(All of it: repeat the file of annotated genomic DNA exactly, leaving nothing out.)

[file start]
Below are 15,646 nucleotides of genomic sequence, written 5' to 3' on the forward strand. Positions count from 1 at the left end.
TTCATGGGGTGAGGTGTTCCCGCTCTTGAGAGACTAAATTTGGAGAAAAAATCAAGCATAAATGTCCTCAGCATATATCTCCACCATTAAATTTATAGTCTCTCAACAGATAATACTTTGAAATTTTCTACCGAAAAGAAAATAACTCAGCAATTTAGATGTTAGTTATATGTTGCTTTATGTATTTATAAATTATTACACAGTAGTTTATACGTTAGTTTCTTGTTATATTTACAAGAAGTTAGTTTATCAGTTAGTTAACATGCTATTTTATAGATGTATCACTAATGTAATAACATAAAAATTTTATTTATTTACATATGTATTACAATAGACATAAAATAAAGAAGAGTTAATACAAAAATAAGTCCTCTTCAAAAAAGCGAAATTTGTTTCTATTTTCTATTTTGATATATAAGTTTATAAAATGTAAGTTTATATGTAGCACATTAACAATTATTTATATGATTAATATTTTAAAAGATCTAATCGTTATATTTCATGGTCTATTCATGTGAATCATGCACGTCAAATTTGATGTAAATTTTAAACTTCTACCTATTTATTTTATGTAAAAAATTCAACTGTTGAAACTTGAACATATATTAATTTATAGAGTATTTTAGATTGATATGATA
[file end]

Below are 15,646 nucleotides of genomic sequence, written 5' to 3' on the forward strand. Positions count from 1 at the left end.
TTCATGGGGTGAGGTGTTCCCGCTCTTGAGAGACTAAATTTGGAGAAAAAATCAAGCATAAATGTCCTCAGCATATATCTCCACCATTAAATTTATAGTCTCTCAACAGATAATACTTTGAAATTTTCTACCGAAAAGAAAATAACTCAGCAATTTAGATGTTAGTTATATGTTGCTTTATGTATTTATAAATTATTACACAGTAGTTTATACGTTAGTTTCTTGTTATATTTACAAGAAGTTAGTTTATCAGTTAGTTAACATGCTATTTTATAGATGTATCACTAATGTAATAACATAAAAATTTTATTTATTTACATATGTATTACAATAGACATAAAATAAAGAAGAGTTAATACAAAAATAAGTCCTCTTCAAAAAAGCGAAATTTGTTTCTATTTTCTATTTTGATATATAAGTTTATAAAATGTAAGTTTATATGTAGCACATTAACAATTATTTATATGATTAATATTTTAAAAGATCTAATCGTTATATTTCATGGTCTATTCATGTGAATCATGCACGTCAAATTTGATGTAAATTTTAAACTTCTACCTATTTATTTTATGTAAAAAATTCAACTGTTGAAACTTGAACATATATTAATTTATAGAGTATTTTAGATTGATATGATA